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Release Channels

Due to the intricate nature of managing indexing operations for multiple blockchains and their associated dependencies, the Launchpad project is a complex system with numerous interdependencies.

For a reminder of the various components within Launchpad and their intricate connections, we recommend revisiting our Intro.

This guide offers a comprehensive walkthrough, outlining the steps, automated and manual, required to introduce a new version release of an application, ie. Erigon, into the launchpad-charts repository as a canary release and ultimately transitioning it to a stable state within its designated launchpad-namespace, such as Ethereum.

The diagram below provides a visual representation illustrating the interdependence and impact of various components and workflows.

Release Channels Flow

From new version to launchpad-namespaces stable

Below you can find a more comprehensive breakdown of the process, divided into automated workflows within launchpad-charts and launchpad-namespaces, as well as manual operator steps. This process guides the transition of a new application version from the initial launchpad-charts canary release to its eventual stability within the corresponding launchpad-namespaces. For this walkthrough we will use Erigon as an example.


  • On each run, bot looks-up Erigon tags and upon finding a new version, opens a PR into launchpad-charts/charts/erigon
  • The new PR triggers a workflow that publishes a new pre-release into the repo.
  • Another workflow runs and adds the newly released canary chart to the canary Helm repo index


  • On each run, bot checks for new chart releases and upon finding one, pushes an update branch and opens a new PR to namespaces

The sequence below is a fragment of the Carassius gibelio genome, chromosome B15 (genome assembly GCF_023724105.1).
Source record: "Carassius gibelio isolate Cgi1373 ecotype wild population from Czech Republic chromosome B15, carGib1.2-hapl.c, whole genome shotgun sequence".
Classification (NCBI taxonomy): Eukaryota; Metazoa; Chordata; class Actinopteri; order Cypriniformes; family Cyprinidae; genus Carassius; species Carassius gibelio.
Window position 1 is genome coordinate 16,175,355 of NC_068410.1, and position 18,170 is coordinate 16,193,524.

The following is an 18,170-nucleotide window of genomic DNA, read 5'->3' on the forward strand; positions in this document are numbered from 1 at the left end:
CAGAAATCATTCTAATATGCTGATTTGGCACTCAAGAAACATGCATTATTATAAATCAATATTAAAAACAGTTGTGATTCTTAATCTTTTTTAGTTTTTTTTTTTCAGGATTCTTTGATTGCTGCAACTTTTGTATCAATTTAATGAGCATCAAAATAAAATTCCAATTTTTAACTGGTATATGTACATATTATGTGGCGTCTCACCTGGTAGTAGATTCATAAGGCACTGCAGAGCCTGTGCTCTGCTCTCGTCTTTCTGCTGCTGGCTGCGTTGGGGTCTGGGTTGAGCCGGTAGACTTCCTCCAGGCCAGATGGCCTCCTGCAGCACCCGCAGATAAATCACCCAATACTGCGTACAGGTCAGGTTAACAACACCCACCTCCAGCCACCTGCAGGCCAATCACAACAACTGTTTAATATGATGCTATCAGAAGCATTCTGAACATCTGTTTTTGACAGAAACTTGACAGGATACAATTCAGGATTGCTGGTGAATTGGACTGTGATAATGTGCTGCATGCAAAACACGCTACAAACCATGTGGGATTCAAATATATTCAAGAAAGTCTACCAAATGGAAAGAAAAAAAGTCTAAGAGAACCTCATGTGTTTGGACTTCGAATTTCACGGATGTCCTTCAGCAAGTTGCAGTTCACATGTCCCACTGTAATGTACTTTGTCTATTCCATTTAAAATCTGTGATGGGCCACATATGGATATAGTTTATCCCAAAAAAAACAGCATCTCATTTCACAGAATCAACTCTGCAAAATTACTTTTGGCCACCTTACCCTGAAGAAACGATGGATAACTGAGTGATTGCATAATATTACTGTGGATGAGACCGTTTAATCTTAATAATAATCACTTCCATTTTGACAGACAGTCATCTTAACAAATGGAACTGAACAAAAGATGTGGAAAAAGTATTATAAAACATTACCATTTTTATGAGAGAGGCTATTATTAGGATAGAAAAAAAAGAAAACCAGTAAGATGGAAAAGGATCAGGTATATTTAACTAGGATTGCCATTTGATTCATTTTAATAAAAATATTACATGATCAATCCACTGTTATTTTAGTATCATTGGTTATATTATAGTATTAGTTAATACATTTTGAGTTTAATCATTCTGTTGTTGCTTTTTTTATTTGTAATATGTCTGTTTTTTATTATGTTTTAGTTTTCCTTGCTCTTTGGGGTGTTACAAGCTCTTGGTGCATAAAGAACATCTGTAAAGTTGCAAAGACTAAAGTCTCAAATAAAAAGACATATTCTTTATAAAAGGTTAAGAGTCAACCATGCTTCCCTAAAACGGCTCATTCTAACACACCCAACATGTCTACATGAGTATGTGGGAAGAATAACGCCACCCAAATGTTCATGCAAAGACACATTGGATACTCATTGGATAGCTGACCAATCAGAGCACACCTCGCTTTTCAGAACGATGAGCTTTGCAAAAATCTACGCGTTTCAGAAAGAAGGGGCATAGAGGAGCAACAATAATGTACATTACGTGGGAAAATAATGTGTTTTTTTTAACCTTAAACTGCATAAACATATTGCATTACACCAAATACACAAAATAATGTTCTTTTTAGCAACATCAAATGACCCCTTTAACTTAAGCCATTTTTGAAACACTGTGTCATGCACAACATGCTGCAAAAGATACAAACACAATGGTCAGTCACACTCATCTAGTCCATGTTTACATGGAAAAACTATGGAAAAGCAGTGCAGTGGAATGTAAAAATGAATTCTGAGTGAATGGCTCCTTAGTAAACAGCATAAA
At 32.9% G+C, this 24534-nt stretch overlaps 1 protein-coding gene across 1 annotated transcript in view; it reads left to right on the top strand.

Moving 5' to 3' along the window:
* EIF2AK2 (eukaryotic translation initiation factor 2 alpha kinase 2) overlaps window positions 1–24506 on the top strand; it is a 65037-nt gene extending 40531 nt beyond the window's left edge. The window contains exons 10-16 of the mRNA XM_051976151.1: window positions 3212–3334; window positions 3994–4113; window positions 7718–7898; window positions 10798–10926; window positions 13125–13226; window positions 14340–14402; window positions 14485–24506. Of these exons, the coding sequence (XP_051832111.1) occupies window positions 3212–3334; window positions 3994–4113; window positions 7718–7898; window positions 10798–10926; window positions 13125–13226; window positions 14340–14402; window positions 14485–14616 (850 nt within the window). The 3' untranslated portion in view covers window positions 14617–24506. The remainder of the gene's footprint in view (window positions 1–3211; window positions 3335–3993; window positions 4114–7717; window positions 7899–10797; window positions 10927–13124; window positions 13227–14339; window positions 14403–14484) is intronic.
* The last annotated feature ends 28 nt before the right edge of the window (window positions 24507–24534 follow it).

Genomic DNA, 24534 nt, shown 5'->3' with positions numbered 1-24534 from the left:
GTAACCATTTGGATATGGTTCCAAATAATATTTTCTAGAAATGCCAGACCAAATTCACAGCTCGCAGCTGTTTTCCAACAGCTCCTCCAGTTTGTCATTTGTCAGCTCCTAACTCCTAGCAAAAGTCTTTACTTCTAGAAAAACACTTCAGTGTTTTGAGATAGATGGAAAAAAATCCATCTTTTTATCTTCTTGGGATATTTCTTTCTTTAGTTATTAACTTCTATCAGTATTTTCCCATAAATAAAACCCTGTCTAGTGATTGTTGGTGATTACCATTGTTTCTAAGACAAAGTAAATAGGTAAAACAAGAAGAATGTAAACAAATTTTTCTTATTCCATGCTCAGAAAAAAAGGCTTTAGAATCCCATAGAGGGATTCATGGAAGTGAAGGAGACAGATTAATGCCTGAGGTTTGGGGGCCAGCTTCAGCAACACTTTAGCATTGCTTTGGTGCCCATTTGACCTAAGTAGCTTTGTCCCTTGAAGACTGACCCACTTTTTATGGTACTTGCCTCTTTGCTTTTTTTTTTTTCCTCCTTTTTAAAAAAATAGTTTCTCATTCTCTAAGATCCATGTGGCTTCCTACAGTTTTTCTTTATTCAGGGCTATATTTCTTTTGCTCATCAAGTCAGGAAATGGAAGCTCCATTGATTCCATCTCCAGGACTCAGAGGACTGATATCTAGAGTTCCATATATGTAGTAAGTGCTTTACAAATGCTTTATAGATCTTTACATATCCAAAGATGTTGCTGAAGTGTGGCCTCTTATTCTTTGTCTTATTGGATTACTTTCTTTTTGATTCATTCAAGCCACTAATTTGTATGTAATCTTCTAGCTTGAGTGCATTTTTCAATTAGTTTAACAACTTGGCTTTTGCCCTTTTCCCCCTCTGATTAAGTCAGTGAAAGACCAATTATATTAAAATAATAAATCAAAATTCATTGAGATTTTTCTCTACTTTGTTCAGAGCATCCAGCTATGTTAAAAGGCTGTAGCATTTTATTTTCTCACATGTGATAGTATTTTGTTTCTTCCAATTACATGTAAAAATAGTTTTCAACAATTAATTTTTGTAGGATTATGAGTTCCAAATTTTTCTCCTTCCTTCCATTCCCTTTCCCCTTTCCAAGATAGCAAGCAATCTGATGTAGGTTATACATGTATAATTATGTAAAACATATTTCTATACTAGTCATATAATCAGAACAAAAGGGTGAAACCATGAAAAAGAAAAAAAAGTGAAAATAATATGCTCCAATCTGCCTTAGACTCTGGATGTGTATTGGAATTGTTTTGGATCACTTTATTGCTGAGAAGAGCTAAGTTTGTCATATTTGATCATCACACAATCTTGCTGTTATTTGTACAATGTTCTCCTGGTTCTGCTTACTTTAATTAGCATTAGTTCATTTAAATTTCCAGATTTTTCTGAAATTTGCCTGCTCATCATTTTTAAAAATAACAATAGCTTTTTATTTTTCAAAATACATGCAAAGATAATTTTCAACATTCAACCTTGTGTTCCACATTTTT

• Bot runs again, auto-merges the PR and creates a tag
  • Workflow runs, updates semver tags


  • Tests the new canary chart release to verify it is working properly, if it is adds commit to PR to set the stable chart release version. Following the merge of this PR, the new stable chart release is automatically issued in draft mode. This step provides the operator with an opportunity to review and manually publish the final release, ensuring precise control and quality assurance in the deployment process.
  • Run task releases:apply -- eth-goerli which should pick changes from latest ethereum canary tag that would contain new erigon canary chart version (after renovate has run and has picked those up, which it does in 15m intervals).
  • If the previous task runs successfully and workloads appear healthy, the operator updates their helmfile reference to ethereum-canary/latest for eth-mainnet namespace and runs task releases:apply -- eth-mainnet.
  • If task releases:apply -- eth-mainnet succeeds and all workloads are healthy, operator manually tags the ethereum namespace as stable

Manually tagging a namespace as stable is an intentional process. Our aim is to ensure that workloads undergo comprehensive testing before being tagged as stable which signals to users readiness for running on mainnet.

Alongside the ability to choose between canary or stable releases based on user risk preferences, we've also enabled the capability to manually override a specific chart version during namespace deployment.

  - path: git::
selectorsInherited: true
- helmDefaults:
<<: *helmDefaults
flavor: "goerli"
chartVersion: "0.8.1" # to override the chart version the namespace is setup with
name: jwt
key: jwt
name: jwt
key: jwt

Similarly to being able to override chartVersion, users have the ability to override chartUrl to specify a self-maintained chart, or a chart maintained by a different organisation.